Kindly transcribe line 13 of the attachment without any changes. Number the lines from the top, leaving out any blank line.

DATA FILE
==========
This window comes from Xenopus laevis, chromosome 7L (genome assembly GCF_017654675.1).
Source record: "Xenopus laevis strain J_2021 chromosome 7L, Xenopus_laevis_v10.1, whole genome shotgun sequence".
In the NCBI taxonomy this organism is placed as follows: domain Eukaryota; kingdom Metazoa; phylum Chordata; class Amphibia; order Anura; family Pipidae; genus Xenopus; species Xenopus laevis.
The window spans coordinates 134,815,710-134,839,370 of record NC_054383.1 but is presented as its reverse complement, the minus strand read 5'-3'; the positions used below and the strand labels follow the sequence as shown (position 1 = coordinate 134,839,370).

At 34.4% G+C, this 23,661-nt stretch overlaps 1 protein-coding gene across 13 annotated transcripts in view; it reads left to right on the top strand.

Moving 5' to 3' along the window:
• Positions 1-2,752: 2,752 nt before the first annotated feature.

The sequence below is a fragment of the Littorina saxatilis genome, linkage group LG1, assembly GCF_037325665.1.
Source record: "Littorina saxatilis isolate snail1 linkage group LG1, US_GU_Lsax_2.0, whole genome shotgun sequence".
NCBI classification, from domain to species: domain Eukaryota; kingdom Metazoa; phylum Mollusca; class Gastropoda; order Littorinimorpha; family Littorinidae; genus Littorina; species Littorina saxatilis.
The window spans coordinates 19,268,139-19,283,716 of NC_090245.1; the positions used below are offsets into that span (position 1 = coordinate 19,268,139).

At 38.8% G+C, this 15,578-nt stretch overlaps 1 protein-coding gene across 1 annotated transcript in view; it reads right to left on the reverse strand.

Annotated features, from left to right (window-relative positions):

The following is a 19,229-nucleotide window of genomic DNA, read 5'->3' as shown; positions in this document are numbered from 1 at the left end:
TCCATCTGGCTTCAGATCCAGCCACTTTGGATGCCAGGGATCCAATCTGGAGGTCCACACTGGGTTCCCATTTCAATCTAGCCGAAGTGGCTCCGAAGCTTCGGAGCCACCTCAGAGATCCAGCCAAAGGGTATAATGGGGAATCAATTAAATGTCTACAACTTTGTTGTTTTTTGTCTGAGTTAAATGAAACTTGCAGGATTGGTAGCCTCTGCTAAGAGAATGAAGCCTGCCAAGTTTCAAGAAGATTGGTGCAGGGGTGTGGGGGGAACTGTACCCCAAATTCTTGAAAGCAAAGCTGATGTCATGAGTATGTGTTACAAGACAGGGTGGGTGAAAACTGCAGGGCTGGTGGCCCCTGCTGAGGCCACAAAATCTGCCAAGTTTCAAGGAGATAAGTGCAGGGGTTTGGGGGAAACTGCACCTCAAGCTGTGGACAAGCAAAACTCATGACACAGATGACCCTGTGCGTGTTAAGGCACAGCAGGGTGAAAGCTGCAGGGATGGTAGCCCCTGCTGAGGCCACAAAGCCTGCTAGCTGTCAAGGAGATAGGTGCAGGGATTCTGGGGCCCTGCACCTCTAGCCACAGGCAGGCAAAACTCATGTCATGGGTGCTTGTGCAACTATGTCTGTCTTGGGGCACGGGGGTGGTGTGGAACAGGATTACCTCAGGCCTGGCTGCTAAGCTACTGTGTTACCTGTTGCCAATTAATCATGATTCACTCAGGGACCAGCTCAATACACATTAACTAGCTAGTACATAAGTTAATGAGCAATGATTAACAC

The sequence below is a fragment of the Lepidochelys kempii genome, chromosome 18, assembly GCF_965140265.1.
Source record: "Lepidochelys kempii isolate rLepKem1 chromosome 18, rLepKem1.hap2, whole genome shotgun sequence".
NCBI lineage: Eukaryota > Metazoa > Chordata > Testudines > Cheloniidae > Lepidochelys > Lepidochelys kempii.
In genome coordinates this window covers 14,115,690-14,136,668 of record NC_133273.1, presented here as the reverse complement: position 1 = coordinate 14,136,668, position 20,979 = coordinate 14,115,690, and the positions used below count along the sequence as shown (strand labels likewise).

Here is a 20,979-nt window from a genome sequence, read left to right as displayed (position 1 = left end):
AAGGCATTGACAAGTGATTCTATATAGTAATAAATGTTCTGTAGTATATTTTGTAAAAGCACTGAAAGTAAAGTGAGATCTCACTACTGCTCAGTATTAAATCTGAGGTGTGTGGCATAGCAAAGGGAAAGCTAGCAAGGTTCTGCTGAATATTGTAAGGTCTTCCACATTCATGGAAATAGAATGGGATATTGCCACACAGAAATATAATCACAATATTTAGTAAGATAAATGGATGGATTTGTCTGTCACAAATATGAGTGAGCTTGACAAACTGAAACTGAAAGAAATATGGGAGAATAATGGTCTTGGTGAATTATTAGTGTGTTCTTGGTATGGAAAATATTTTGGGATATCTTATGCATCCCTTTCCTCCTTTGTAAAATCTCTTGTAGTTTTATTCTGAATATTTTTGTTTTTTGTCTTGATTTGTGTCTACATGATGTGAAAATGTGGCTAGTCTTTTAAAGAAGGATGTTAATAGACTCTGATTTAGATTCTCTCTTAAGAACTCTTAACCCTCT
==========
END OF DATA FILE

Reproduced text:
Annotated features, from left to right (window-relative positions):